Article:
Atlanta Braves and baseball again

With baseball season a couple of weeks away, time to put some sunscreen on this blog.

This will be the Atlanta Braves’ most interesting season in years. The team revamped itself well in 2009, after bottoming out in 2008. And the Braves will have key players such as Tommy Hanson and  Tim Hudson for a full season, not to mention a strong new bat in Melky Cabrera.

The most significant factor, though, is that Manager Bobby Cox is entering his final season. This could be a huge motivating factor for him and the players. The “send the old man out a champion” theme might make a difference for a team that has missed the playoffs four straight seasons after an incredible run.

Another link to the Braves’ glory days is also in an interesting position. Third baseman Chipper Jones, the only remaining player from the Braves’ last World Series team (1999), is showing his age. His offensive numbers dropped off in 2009 after he won the NL batting title in 2008. He long has had a problem with injuries, and he vows he won’t be a hanger-on if things don’t pick up for him this season. He’s had a great career — he was the NL’s MVP in ’99, he’s the all-time National League home-run leader for switch hitters (426), and he has an impressive .307 career batting average. But he also has become weaker defensively, and he may not want to play for a manager other than Cox at his age. He could become a baseball rarity — a player who spent his entire career with one team. Only Cal Ripken Jr. and Tony Gwynn have managed that in recent years, and Derek Jeter still has a chance, too.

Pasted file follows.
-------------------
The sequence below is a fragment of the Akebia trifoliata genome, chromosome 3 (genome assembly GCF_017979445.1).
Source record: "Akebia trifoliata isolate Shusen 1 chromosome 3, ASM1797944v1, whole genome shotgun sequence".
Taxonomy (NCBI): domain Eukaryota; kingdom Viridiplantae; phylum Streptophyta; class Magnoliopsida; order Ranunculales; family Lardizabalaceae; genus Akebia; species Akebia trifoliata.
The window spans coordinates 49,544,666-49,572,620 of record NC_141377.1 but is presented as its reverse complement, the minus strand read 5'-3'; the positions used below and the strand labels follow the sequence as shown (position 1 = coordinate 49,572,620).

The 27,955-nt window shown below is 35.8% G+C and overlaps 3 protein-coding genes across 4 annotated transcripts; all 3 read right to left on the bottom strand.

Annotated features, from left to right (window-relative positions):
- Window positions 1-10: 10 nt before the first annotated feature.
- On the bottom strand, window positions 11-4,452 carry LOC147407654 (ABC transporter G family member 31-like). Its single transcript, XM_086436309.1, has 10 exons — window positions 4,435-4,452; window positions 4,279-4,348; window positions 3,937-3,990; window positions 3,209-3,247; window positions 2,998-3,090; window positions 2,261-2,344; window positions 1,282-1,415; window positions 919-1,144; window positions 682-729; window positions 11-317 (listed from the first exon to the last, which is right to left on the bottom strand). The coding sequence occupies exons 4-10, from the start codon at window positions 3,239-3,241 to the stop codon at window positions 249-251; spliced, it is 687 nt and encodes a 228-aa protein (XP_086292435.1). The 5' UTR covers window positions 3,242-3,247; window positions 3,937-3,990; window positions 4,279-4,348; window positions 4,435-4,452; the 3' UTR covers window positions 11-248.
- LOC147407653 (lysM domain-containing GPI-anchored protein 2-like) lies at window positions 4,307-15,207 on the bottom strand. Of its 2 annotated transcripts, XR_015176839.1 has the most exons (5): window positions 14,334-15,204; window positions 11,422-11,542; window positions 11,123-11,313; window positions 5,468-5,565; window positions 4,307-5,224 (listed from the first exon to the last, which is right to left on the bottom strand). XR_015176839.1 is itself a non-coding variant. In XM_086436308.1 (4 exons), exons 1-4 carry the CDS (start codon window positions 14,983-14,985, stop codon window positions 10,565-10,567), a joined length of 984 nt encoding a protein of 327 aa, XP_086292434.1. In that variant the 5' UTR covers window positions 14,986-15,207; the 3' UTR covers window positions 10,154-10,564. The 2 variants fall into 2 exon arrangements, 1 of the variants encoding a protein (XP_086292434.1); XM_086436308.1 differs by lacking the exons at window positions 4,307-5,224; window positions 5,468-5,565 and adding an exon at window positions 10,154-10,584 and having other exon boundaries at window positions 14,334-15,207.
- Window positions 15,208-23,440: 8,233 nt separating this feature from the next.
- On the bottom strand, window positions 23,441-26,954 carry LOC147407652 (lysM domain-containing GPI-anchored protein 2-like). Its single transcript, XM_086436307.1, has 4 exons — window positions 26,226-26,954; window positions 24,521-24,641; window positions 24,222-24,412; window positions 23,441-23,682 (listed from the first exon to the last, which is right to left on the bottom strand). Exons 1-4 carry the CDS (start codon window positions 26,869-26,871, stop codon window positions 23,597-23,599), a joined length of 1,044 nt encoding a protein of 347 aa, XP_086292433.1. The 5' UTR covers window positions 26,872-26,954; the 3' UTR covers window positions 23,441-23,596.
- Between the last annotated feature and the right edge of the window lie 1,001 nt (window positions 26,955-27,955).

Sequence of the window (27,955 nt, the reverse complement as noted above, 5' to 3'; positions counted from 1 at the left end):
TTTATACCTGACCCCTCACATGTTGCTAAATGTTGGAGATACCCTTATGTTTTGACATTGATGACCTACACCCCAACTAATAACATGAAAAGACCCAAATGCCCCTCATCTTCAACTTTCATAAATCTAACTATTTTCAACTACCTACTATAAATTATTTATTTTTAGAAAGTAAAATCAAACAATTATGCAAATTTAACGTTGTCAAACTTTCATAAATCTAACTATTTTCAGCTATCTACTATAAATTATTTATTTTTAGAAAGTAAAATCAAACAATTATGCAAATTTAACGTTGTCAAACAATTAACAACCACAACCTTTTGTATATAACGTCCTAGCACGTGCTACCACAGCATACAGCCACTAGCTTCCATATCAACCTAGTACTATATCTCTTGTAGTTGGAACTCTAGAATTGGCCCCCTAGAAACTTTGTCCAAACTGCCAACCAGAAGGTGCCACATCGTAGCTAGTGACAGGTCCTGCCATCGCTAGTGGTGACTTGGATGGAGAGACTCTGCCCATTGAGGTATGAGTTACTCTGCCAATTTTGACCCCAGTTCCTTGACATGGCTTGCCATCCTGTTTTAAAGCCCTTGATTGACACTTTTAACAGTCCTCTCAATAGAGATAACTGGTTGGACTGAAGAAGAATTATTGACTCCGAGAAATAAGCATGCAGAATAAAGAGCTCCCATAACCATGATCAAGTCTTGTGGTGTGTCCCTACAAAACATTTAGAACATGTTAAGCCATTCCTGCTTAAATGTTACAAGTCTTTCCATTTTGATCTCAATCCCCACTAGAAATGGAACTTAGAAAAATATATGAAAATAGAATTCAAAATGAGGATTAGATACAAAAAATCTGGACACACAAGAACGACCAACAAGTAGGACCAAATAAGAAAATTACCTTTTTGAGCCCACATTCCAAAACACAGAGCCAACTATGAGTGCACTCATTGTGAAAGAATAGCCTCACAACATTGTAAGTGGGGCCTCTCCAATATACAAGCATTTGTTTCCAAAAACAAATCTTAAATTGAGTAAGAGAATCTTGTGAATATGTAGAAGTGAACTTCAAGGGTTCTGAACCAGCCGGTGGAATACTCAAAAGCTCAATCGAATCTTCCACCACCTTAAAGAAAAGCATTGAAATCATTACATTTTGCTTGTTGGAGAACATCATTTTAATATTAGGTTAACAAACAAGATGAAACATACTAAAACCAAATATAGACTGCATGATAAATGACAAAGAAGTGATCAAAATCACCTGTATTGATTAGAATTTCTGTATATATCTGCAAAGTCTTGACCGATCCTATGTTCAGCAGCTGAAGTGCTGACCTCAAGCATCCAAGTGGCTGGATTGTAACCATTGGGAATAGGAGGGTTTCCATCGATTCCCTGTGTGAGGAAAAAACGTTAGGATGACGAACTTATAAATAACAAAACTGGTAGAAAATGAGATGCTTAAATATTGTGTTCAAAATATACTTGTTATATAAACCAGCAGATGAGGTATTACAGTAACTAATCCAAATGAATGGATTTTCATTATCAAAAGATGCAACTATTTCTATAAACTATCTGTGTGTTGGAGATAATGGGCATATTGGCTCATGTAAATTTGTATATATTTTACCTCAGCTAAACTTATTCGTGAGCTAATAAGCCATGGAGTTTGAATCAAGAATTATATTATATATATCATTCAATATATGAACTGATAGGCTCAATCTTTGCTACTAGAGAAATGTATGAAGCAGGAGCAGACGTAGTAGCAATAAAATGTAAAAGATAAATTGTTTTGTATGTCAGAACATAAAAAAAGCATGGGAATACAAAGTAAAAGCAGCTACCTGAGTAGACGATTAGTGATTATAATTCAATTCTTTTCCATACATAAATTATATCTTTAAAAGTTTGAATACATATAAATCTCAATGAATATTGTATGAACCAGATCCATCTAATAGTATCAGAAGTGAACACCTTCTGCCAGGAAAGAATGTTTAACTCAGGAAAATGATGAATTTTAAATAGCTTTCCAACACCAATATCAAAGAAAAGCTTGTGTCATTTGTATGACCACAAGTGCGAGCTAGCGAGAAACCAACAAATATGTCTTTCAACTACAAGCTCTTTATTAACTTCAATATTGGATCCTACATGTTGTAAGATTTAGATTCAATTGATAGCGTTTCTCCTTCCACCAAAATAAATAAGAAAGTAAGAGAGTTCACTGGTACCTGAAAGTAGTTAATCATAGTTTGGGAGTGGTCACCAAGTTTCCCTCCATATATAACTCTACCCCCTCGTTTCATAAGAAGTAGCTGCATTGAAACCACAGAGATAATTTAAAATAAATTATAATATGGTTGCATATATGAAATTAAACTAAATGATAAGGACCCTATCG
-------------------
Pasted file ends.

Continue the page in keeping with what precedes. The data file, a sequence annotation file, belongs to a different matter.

Still, the once-mighty Braves are symbolic of baseball’s biggest problem: lack of competitive balance. American League teams have won four of the past six World Series, showing that the designated hitter gives the league a huge advantage. And not since the Florida Marlins in 2003 has a small market team won the title. The sport with no salary cap continues to be dominated by a handful of teams in large TV markets.

But you can still tune it at home, or head to the park for the sun, hot dogs, and Bobby Cox jawing with umpires for another season. Play ball.

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About Steve Burns

I live in the Atlanta area. I also lived for many years in Southern California. I'm into mainstream media, social media, sports, business and politics. I worked for AOL's Patch, but this is my personal blog. I'm on Twitter (@bsteve76), Facebook, LinkedIn, Instagram and Pinterest. See ya 'round!
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